Mayor Patricia de Lille. Picture: ESA ALEXANDER
Mayor Patricia de Lille. Picture: ESA ALEXANDER

The City of Cape Town could have its first mayor who is not backed by a political party.

The Cape Town High Court will on Tuesday give its decision on an urgent application brought by former mayor Patricia de Lille‚ which could put her back in the position from which she was fired by the DA last week.

The DA announced its decision to remove De Lille last week following a radio interview.

She said in the interview that she would quit the party once she had cleared her name of various allegations, including nepotism and protecting individuals who were at the centre of a storm over tender irregularities involving major infrastructure projects.

In the meantime‚ since De Lille launched her application on Tuesday last week‚ Cape Town’s highest executive leadership body‚ the mayoral committee‚ has been in limbo pending the court’s decision.

Acting mayor Ian Neilson’s spokeswoman, Piera Abbott, said Neilson had decided not to appoint an interim mayoral committee as he was waiting for the court’s decision‚ but she said this was affecting the city’s ability to deliver services to residents.

"There are definite implications‚ certain decisions need to be made — most importantly, obviously, our budget because that’s supposed to be tabled to council at the end of May‚" said Abbott.

"We need a mayoral committee to approve that budget and recommend it to council‚" she said.

The ANC has accused the DA of having effectively taken over the city and running it from its offices in Johannesburg.

ANC Western Cape spokesperson Yonela Diko said the DA had acted unconstitutionally when it removed De Lille.

He said the ANC wanted the council to investigate the various allegations against De Lille and other council members.

"The bigger lesson for the councillors in the city is the importance of separation of party and state‚ or of party activities and council. Council is the highest decision-making body in the municipality‚" he said.

"What was missed here was a lot of decisions were taken disregarding council‚" said Diko.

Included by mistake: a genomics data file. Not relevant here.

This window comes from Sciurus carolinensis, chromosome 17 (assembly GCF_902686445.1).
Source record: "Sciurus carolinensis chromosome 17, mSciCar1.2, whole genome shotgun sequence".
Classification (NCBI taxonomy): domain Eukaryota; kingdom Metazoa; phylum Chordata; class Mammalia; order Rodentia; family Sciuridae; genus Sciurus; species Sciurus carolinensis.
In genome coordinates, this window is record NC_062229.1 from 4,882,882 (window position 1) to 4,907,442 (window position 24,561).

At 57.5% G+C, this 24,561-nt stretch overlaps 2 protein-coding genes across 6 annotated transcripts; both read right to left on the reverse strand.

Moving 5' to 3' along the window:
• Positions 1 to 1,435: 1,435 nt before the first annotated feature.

"The feeling now is that the DA has effectively taken over the council, which is made up of ANC‚ EFF‚ and other parties‚ which means the functioning of the municipality is happening elsewhere and not in council."

Diko said this had constitutional implications.

Council speaker Dirk Smit said technically De Lille could take up her seat without being a member of any party — but it would be the first time something like this had happened.

Smit said the portfolio committees‚ subcommittees‚ and councillors were continuing with their work‚ especially with Cape Town’s budget vote coming up at the end of the month.

The mayor and mayoral committee "only have certain powers and responsibilities", he said.

The broader work "lies with the council and committees. Those continue every day‚ and the officials and the top structures are continuing 100%‚" he said.

De Lille would not say what her next wove would be when contacted on Monday‚ saying only that she "will respond after the judgment"‚ and that she "respects the judiciary".

If she is reinstated as mayor‚ the court would also in effect have forced the DA to accept her membership of the party, until a high court hearing on the DA federal council’s decision to end her membership, which is expected to take place on May 25.

DA federal executive committee chairman James Selfe said the "question in law" was whether a court could force a public benefit organisation like a political party to accept a member.

But if she became mayor again, De Lille would be able to reconstitute her mayoral committee — some members of which have been at bitter odds with her — although she would not have the support of her own caucus to take any decisions.

"If she wins she will be restored as a member of the DA and as mayor. Theoretically she could reconstitute her mayoral committee but this requires the concurrence of the federal executive‚ temporarily pending the outcome of the review application to be heard on May 25‚" said Selfe.

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